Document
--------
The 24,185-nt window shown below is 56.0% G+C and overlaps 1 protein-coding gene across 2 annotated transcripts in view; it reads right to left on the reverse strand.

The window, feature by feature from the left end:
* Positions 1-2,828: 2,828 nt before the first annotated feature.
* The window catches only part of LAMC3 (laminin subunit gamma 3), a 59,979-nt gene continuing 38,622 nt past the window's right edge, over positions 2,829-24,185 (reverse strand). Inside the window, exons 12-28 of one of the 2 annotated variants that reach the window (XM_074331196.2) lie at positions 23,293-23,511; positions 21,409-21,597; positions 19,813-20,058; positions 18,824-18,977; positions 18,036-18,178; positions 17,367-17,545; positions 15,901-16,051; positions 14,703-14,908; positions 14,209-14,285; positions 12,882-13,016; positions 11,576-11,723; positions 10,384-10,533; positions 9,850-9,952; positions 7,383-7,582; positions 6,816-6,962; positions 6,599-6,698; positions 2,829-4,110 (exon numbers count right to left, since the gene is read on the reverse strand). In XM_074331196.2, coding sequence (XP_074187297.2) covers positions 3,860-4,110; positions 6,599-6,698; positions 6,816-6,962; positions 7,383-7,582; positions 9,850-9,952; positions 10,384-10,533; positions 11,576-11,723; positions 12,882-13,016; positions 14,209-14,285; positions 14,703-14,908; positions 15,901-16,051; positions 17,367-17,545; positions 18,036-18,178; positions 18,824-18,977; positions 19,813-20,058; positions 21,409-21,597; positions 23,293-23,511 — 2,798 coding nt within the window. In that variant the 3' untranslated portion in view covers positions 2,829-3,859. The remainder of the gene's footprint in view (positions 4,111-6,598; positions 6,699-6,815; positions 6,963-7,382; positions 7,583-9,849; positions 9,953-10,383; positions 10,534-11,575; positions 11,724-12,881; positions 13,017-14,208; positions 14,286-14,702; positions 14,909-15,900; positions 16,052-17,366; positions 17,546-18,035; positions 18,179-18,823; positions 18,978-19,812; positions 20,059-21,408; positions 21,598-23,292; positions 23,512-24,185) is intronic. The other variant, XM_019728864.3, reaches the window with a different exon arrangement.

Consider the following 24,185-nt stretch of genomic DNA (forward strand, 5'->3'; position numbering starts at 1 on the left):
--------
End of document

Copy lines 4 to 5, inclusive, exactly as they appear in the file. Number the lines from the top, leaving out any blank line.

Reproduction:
* The window catches only part of LAMC3 (laminin subunit gamma 3), a 59,979-nt gene continuing 38,622 nt past the window's right edge, over positions 2,829-24,185 (reverse strand). Inside the window, exons 12-28 of one of the 2 annotated variants that reach the window (XM_074331196.2) lie at positions 23,293-23,511; positions 21,409-21,597; positions 19,813-20,058; positions 18,824-18,977; positions 18,036-18,178; positions 17,367-17,545; positions 15,901-16,051; positions 14,703-14,908; positions 14,209-14,285; positions 12,882-13,016; positions 11,576-11,723; positions 10,384-10,533; positions 9,850-9,952; positions 7,383-7,582; positions 6,816-6,962; positions 6,599-6,698; positions 2,829-4,110 (exon numbers count right to left, since the gene is read on the reverse strand). In XM_074331196.2, coding sequence (XP_074187297.2) covers positions 3,860-4,110; positions 6,599-6,698; positions 6,816-6,962; positions 7,383-7,582; positions 9,850-9,952; positions 10,384-10,533; positions 11,576-11,723; positions 12,882-13,016; positions 14,209-14,285; positions 14,703-14,908; positions 15,901-16,051; positions 17,367-17,545; positions 18,036-18,178; positions 18,824-18,977; positions 19,813-20,058; positions 21,409-21,597; positions 23,293-23,511 — 2,798 coding nt within the window. In that variant the 3' untranslated portion in view covers positions 2,829-3,859. The remainder of the gene's footprint in view (positions 4,111-6,598; positions 6,699-6,815; positions 6,963-7,382; positions 7,583-9,849; positions 9,953-10,383; positions 10,534-11,575; positions 11,724-12,881; positions 13,017-14,208; positions 14,286-14,702; positions 14,909-15,900; positions 16,052-17,366; positions 17,546-18,035; positions 18,179-18,823; positions 18,978-19,812; positions 20,059-21,408; positions 21,598-23,292; positions 23,512-24,185) is intronic. The other variant, XM_019728864.3, reaches the window with a different exon arrangement.

Consider the following 24,185-nt stretch of genomic DNA (forward strand, 5'->3'; position numbering starts at 1 on the left):